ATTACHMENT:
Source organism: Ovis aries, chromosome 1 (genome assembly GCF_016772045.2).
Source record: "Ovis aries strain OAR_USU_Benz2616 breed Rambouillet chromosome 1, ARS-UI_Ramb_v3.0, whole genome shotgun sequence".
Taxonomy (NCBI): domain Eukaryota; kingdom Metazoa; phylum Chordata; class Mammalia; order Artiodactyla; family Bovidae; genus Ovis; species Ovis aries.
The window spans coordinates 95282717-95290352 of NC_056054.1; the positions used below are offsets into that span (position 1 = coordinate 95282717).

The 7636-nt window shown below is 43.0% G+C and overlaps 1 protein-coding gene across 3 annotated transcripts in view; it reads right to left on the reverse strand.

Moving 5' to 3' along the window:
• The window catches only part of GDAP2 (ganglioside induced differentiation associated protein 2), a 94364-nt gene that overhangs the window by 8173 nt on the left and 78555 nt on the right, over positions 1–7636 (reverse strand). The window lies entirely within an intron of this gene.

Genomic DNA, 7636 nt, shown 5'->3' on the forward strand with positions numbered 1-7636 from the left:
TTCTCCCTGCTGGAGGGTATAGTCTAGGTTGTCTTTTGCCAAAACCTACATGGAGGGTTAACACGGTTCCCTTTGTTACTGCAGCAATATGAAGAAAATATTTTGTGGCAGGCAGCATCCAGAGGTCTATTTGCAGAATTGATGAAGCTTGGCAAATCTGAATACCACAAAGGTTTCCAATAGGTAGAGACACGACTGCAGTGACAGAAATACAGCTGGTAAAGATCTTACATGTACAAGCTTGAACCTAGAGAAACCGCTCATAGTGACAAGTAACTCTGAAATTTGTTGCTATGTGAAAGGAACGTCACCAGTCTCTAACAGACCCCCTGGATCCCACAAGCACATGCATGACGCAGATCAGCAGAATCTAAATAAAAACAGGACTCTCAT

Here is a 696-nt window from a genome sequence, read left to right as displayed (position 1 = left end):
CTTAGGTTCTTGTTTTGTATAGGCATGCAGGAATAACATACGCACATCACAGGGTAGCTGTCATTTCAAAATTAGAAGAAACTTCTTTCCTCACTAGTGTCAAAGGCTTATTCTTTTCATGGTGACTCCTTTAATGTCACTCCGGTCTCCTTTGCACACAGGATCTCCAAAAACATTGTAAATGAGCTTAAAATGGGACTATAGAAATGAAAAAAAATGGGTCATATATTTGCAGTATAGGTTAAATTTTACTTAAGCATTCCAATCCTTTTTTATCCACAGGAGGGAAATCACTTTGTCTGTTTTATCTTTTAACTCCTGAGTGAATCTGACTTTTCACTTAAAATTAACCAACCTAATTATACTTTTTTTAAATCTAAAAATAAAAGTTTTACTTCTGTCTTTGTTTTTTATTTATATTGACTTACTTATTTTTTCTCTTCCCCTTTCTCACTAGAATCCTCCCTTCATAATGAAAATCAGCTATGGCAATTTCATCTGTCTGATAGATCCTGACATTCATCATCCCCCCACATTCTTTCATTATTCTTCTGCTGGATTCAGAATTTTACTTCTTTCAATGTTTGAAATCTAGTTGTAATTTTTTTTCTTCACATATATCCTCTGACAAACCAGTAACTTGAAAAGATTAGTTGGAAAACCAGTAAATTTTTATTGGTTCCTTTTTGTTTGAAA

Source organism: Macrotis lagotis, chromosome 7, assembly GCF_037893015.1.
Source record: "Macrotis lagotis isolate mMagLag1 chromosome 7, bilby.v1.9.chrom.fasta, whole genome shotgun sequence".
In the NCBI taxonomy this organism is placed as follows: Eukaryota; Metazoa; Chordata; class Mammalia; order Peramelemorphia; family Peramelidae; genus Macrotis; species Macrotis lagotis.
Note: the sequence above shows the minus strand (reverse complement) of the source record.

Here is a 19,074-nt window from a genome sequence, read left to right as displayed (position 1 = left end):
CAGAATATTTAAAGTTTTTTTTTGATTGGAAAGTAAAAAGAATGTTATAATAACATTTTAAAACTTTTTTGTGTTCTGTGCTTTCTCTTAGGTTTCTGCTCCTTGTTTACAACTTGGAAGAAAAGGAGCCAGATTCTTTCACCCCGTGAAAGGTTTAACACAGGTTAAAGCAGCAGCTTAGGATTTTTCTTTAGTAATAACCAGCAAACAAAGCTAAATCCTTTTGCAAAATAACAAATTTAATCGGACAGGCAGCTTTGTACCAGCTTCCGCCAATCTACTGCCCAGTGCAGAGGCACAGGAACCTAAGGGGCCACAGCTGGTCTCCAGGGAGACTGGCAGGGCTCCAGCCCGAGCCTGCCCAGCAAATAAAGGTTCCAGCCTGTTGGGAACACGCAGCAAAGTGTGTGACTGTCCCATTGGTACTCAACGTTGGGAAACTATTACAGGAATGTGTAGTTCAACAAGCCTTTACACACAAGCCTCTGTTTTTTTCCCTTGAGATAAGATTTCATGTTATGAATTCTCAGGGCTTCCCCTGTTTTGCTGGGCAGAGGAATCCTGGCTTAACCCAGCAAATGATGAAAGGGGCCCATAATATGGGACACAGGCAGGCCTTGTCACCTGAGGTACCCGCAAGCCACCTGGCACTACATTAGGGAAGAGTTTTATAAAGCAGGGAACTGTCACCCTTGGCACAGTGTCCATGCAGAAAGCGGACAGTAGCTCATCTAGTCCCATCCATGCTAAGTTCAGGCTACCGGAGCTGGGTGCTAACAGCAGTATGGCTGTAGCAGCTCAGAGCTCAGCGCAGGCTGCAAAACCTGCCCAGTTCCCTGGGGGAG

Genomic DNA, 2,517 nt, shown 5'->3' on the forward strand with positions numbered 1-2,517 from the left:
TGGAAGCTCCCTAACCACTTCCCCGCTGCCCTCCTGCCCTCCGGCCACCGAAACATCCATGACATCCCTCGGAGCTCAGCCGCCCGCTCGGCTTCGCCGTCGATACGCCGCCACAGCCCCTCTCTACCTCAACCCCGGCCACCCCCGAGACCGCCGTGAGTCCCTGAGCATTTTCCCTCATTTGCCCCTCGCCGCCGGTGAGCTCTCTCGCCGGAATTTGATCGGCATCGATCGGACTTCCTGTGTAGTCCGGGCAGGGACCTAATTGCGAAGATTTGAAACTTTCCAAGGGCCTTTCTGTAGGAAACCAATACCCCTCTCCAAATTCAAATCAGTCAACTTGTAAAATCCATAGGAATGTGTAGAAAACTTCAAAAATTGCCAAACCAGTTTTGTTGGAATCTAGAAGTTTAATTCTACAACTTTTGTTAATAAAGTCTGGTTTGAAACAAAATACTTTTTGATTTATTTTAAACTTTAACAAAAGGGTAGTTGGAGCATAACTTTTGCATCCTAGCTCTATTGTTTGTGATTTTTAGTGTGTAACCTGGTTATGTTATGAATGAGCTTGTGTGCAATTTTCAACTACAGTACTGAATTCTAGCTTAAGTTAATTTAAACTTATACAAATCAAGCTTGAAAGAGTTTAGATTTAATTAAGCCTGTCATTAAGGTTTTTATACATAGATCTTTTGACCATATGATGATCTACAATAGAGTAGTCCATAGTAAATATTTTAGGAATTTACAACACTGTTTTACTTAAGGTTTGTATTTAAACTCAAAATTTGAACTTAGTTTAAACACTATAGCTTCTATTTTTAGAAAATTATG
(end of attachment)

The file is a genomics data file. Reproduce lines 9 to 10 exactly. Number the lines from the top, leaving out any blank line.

TTCTCCCTGCTGGAGGGTATAGTCTAGGTTGTCTTTTGCCAAAACCTACATGGAGGGTTAACACGGTTCCCTTTGTTACTGCAGCAATATGAAGAAAATATTTTGTGGCAGGCAGCATCCAGAGGTCTATTTGCAGAATTGATGAAGCTTGGCAAATCTGAATACCACAAAGGTTTCCAATAGGTAGAGACACGACTGCAGTGACAGAAATACAGCTGGTAAAGATCTTACATGTACAAGCTTGAACCTAGAGAAACCGCTCATAGTGACAAGTAACTCTGAAATTTGTTGCTATGTGAAAGGAACGTCACCAGTCTCTAACAGACCCCCTGGATCCCACAAGCACATGCATGACGCAGATCAGCAGAATCTAAATAAAAACAGGACTCTCAT

Here is a 696-nt window from a genome sequence, read left to right as displayed (position 1 = left end):